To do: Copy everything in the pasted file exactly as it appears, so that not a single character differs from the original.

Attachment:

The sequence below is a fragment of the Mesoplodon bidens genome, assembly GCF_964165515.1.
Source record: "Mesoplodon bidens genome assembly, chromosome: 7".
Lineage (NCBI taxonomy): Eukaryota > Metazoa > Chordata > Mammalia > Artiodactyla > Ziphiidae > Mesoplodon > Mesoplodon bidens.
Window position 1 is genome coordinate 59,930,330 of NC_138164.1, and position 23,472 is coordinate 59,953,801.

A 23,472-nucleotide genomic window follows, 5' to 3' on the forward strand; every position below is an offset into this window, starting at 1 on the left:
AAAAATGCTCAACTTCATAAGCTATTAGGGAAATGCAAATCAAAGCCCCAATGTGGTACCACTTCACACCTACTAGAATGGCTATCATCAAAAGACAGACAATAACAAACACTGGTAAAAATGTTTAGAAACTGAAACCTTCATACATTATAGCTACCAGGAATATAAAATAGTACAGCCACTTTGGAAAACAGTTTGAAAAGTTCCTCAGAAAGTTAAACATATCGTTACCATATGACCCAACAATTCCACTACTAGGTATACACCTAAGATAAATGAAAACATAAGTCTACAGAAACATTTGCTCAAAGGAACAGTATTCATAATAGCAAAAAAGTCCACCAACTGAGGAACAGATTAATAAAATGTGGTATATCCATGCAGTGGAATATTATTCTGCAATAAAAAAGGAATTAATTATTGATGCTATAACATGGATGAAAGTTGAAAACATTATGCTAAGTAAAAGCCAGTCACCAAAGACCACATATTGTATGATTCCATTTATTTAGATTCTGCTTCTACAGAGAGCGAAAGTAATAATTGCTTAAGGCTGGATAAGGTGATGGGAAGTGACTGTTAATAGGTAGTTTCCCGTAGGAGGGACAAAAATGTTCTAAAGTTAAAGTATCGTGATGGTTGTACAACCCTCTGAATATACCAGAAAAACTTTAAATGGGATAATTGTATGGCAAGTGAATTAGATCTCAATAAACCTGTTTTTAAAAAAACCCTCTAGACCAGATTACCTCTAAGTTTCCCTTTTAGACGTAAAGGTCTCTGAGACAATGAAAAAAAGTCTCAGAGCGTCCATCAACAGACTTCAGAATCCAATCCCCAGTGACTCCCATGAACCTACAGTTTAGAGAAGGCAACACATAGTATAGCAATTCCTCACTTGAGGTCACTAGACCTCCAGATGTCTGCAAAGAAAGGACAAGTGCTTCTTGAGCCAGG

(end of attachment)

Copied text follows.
The sequence below is a fragment of the Mesoplodon bidens genome, assembly GCF_964165515.1.
Source record: "Mesoplodon bidens genome assembly, chromosome: 7".
Lineage (NCBI taxonomy): Eukaryota > Metazoa > Chordata > Mammalia > Artiodactyla > Ziphiidae > Mesoplodon > Mesoplodon bidens.
Window position 1 is genome coordinate 59,930,330 of NC_138164.1, and position 23,472 is coordinate 59,953,801.

A 23,472-nucleotide genomic window follows, 5' to 3' on the forward strand; every position below is an offset into this window, starting at 1 on the left:
AAAAATGCTCAACTTCATAAGCTATTAGGGAAATGCAAATCAAAGCCCCAATGTGGTACCACTTCACACCTACTAGAATGGCTATCATCAAAAGACAGACAATAACAAACACTGGTAAAAATGTTTAGAAACTGAAACCTTCATACATTATAGCTACCAGGAATATAAAATAGTACAGCCACTTTGGAAAACAGTTTGAAAAGTTCCTCAGAAAGTTAAACATATCGTTACCATATGACCCAACAATTCCACTACTAGGTATACACCTAAGATAAATGAAAACATAAGTCTACAGAAACATTTGCTCAAAGGAACAGTATTCATAATAGCAAAAAAGTCCACCAACTGAGGAACAGATTAATAAAATGTGGTATATCCATGCAGTGGAATATTATTCTGCAATAAAAAAGGAATTAATTATTGATGCTATAACATGGATGAAAGTTGAAAACATTATGCTAAGTAAAAGCCAGTCACCAAAGACCACATATTGTATGATTCCATTTATTTAGATTCTGCTTCTACAGAGAGCGAAAGTAATAATTGCTTAAGGCTGGATAAGGTGATGGGAAGTGACTGTTAATAGGTAGTTTCCCGTAGGAGGGACAAAAATGTTCTAAAGTTAAAGTATCGTGATGGTTGTACAACCCTCTGAATATACCAGAAAAACTTTAAATGGGATAATTGTATGGCAAGTGAATTAGATCTCAATAAACCTGTTTTTAAAAAAACCCTCTAGACCAGATTACCTCTAAGTTTCCCTTTTAGACGTAAAGGTCTCTGAGACAATGAAAAAAAGTCTCAGAGCGTCCATCAACAGACTTCAGAATCCAATCCCCAGTGACTCCCATGAACCTACAGTTTAGAGAAGGCAACACATAGTATAGCAATTCCTCACTTGAGGTCACTAGACCTCCAGATGTCTGCAAAGAAAGGACAAGTGCTTCTTGAGCCAGG